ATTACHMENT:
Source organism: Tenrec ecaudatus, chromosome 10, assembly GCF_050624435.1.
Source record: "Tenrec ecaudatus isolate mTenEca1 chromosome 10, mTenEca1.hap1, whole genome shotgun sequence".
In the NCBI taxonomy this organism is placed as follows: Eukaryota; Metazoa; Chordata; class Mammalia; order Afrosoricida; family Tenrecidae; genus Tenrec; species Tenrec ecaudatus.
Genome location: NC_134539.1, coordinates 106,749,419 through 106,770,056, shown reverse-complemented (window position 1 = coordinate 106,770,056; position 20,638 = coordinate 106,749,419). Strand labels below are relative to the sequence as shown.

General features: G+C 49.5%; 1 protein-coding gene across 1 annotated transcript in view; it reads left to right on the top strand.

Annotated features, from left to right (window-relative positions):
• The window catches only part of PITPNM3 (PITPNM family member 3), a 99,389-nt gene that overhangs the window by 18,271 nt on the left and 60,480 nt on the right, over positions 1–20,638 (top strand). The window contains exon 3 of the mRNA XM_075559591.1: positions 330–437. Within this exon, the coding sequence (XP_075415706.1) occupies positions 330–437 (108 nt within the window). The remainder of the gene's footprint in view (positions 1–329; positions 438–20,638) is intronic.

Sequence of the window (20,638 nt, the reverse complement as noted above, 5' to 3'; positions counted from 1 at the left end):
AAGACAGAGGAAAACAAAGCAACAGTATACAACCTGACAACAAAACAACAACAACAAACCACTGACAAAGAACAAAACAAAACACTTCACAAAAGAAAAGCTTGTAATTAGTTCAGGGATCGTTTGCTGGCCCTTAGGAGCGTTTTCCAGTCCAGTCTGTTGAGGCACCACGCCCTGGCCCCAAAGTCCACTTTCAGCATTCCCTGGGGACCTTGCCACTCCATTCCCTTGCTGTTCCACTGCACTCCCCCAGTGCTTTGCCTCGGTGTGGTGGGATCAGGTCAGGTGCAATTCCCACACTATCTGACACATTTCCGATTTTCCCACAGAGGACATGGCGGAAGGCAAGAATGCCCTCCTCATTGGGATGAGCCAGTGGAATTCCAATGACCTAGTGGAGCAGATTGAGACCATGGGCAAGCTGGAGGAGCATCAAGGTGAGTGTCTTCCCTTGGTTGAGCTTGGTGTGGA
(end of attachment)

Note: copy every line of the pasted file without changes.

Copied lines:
Source organism: Tenrec ecaudatus, chromosome 10, assembly GCF_050624435.1.
Source record: "Tenrec ecaudatus isolate mTenEca1 chromosome 10, mTenEca1.hap1, whole genome shotgun sequence".
In the NCBI taxonomy this organism is placed as follows: Eukaryota; Metazoa; Chordata; class Mammalia; order Afrosoricida; family Tenrecidae; genus Tenrec; species Tenrec ecaudatus.
Genome location: NC_134539.1, coordinates 106,749,419 through 106,770,056, shown reverse-complemented (window position 1 = coordinate 106,770,056; position 20,638 = coordinate 106,749,419). Strand labels below are relative to the sequence as shown.

General features: G+C 49.5%; 1 protein-coding gene across 1 annotated transcript in view; it reads left to right on the top strand.

Annotated features, from left to right (window-relative positions):
• The window catches only part of PITPNM3 (PITPNM family member 3), a 99,389-nt gene that overhangs the window by 18,271 nt on the left and 60,480 nt on the right, over positions 1–20,638 (top strand). The window contains exon 3 of the mRNA XM_075559591.1: positions 330–437. Within this exon, the coding sequence (XP_075415706.1) occupies positions 330–437 (108 nt within the window). The remainder of the gene's footprint in view (positions 1–329; positions 438–20,638) is intronic.

Sequence of the window (20,638 nt, the reverse complement as noted above, 5' to 3'; positions counted from 1 at the left end):
AAGACAGAGGAAAACAAAGCAACAGTATACAACCTGACAACAAAACAACAACAACAAACCACTGACAAAGAACAAAACAAAACACTTCACAAAAGAAAAGCTTGTAATTAGTTCAGGGATCGTTTGCTGGCCCTTAGGAGCGTTTTCCAGTCCAGTCTGTTGAGGCACCACGCCCTGGCCCCAAAGTCCACTTTCAGCATTCCCTGGGGACCTTGCCACTCCATTCCCTTGCTGTTCCACTGCACTCCCCCAGTGCTTTGCCTCGGTGTGGTGGGATCAGGTCAGGTGCAATTCCCACACTATCTGACACATTTCCGATTTTCCCACAGAGGACATGGCGGAAGGCAAGAATGCCCTCCTCATTGGGATGAGCCAGTGGAATTCCAATGACCTAGTGGAGCAGATTGAGACCATGGGCAAGCTGGAGGAGCATCAAGGTGAGTGTCTTCCCTTGGTTGAGCTTGGTGTGGA